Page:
Indira Gandhi’s Emergency and the story of a Punjab student leader
It was June 25, 1975, and my college — Government Rajindra College, Bathinda — was closed for vacations. I had gone to my college junior Punjab Singh’s house at Goniana Mandi, who was an active member of the Punjab Students’ Union (PSU) of which I was the state leader. I spent a night there conversing with my host and returned to Bathinda the next morning.punjab Updated: Jun 30, 2016 21:41 IST
It was June 25, 1975, and my college — Government Rajindra College, Bathinda — was closed for vacations. I had gone to my college junior Punjab Singh’s house at Goniana Mandi, who was an active member of the Punjab Students’ Union (PSU) of which I was the state leader. I spent a night there conversing with my host and returned to Bathinda the next morning.
As I alighted from the bus and walked towards Banwari halwai’s shop — a meeting place for union leaders and Leftists — opposite the district courts, college mates and union members dragged me inside saying, “Balli, how come you are moving around? Don’t you know the police are looking for you? It conducted midnight raids at various places, including your Rampura Phul residence, to arrest you. No idea how many have been arrested.” I was taken aback. “Why are police conducting raids? We haven’t done anything wrong. No agitation, no fight.”
“Something called the Emergency has been imposed by Indira Gandhi,” said one of the union members. It was beyond the ken. The word Emergency in this sense was new to us. Though we had experienced blackouts during Indo-Pak wars in 1965 and 1971, Emergency was unheard of. Except the Congress, members of all other political parties and organisations had been arrested.
We dodged the police and managed to get a copy of The Indian Express. Its front page bore an image of scissors with word “Censored” printed on it. Later that day, we got to know that Prime Minister Indira Gandhi had imposed the Emergency to suppress the mass movement launched by Jayaprakash Narayan under the pretext of thwarting threat to the internal security in the country.
All political opponents were put behind bars by charging them under the British-era law — Defence of India Rules (DIR) — wherein the government had the power to put anybody in the jail for a year without trial.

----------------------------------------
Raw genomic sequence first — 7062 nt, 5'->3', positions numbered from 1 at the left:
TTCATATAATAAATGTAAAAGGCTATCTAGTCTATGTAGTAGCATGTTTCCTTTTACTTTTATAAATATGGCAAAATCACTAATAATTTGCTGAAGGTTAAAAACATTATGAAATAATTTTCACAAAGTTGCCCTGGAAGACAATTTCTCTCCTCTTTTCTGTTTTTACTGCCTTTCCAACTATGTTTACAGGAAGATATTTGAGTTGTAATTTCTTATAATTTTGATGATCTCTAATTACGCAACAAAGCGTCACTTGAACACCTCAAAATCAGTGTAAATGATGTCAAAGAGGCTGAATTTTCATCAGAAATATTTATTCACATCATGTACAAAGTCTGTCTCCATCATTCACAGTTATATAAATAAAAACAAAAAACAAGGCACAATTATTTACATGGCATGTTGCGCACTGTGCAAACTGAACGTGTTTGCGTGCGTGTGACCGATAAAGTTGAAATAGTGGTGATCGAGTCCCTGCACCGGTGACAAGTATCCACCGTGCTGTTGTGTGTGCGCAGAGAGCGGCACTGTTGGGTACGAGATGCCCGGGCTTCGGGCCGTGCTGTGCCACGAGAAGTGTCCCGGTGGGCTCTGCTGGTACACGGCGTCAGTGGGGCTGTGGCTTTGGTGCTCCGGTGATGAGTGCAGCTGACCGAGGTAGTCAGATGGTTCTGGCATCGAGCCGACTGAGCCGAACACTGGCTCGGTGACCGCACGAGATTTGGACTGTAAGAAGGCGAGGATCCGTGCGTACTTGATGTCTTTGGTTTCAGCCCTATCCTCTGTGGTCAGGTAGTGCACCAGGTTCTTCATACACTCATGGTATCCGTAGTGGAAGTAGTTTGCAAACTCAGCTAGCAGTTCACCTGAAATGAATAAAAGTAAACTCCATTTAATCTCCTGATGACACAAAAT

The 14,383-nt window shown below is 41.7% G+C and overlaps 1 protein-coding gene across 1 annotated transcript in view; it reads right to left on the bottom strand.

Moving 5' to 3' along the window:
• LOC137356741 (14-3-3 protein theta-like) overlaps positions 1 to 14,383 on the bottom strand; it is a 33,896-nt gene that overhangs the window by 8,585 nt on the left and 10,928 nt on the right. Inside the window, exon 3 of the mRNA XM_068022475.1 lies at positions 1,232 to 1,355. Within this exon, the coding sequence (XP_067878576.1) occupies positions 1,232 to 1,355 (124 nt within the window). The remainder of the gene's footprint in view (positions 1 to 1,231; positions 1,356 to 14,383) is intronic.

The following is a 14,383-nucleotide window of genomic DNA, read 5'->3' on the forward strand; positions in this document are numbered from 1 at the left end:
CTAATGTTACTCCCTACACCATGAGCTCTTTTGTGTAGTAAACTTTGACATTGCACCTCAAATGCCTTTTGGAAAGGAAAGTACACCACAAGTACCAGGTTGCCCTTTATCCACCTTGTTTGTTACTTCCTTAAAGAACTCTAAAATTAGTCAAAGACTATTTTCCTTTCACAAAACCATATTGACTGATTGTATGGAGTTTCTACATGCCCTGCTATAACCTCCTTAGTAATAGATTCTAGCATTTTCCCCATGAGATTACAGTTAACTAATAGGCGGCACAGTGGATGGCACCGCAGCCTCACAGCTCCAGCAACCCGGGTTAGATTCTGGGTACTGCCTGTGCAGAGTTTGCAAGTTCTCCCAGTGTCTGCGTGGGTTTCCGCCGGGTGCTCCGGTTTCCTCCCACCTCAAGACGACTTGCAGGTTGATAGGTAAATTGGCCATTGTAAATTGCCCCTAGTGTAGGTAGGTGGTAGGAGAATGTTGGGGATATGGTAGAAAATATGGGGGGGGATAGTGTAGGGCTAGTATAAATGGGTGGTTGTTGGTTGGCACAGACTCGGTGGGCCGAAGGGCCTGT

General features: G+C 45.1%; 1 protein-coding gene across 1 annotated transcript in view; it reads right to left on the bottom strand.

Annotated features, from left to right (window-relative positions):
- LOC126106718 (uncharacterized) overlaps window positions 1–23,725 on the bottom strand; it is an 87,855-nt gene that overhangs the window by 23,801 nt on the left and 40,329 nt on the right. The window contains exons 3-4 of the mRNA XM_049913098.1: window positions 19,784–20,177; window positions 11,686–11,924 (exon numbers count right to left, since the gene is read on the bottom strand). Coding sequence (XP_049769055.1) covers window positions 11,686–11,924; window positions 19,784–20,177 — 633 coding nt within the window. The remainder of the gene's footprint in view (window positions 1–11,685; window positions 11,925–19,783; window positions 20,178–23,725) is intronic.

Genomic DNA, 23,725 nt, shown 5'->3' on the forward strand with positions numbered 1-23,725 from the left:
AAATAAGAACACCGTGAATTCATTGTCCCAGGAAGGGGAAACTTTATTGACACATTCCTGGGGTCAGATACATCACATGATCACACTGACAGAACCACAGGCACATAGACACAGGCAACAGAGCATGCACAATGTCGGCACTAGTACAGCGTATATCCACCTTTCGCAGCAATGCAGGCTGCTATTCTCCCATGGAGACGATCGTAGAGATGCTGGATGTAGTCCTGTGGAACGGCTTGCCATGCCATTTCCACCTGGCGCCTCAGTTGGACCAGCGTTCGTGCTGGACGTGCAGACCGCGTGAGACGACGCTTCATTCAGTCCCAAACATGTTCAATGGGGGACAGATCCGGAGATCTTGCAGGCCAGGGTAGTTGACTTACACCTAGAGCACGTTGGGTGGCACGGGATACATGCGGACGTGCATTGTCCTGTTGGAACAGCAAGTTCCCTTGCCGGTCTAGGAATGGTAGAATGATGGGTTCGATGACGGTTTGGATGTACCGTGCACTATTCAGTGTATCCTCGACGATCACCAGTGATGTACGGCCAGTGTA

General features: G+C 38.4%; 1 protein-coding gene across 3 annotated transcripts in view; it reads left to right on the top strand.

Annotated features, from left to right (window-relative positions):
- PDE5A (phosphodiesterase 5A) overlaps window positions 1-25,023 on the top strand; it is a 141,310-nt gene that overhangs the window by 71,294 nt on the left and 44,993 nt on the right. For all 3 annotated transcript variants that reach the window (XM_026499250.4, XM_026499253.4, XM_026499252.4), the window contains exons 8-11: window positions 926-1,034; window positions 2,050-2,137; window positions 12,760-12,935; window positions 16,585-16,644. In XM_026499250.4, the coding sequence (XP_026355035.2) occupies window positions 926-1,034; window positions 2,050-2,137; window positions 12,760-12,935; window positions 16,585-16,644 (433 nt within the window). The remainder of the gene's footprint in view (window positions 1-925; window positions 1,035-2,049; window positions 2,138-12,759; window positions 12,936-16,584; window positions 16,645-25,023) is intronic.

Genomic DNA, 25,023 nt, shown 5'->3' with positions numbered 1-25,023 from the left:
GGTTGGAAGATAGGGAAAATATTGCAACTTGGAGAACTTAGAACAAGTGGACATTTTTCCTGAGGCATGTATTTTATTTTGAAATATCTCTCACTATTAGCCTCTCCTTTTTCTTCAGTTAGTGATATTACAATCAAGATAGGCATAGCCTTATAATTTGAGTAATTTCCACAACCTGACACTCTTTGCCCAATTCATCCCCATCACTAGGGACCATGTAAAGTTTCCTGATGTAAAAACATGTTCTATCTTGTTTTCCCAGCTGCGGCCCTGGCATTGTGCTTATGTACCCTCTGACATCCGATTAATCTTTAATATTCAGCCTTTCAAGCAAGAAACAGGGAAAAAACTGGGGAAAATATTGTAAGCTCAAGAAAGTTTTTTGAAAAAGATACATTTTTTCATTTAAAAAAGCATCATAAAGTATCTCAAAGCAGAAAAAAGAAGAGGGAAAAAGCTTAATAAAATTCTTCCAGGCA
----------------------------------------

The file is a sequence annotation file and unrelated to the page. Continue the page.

The PSU was in no way directly part of the movement led by Narayan. We were considered ultra-Leftists but still became the victims of the Emergency. Some of our colleagues, including Prem Singh Chandumajra, who was the PSU leader of the Patiala and Sangrur zone, were also put behind bars. The PSU members and revolutionary student leader Prithipal Singh Randhawa met and decided to oppose the autocratic step of the then Congress government in an organised way. The Shiromani Akali Dal also launched its “morcha” against the Emergency and we separately ran our movement against the draconian anti-democratic measure. Cases were registered against me, my brothers and a close relative under the DIR.
We used to paste handbills on college walls and public places calling upon people to oppose the Emergency. We used to carry out this activity during night to avoid being caught by the police. We also used to organise meetings and at times, hold protest rallies in colleges.
In deference to the PSU’s state committee decision, Randhawa courted arrest but I and some other union leaders remained underground. The police acted harsh in the beginning, continued raids on our residences but gave some relaxation after a year. The case under the DIR was withdrawn only after the Emergency was lifted in 1977.
That period is an unforgettable chapter of my college days and its memory is refreshed every year in June.
(The writer is editor of Baushahi.com)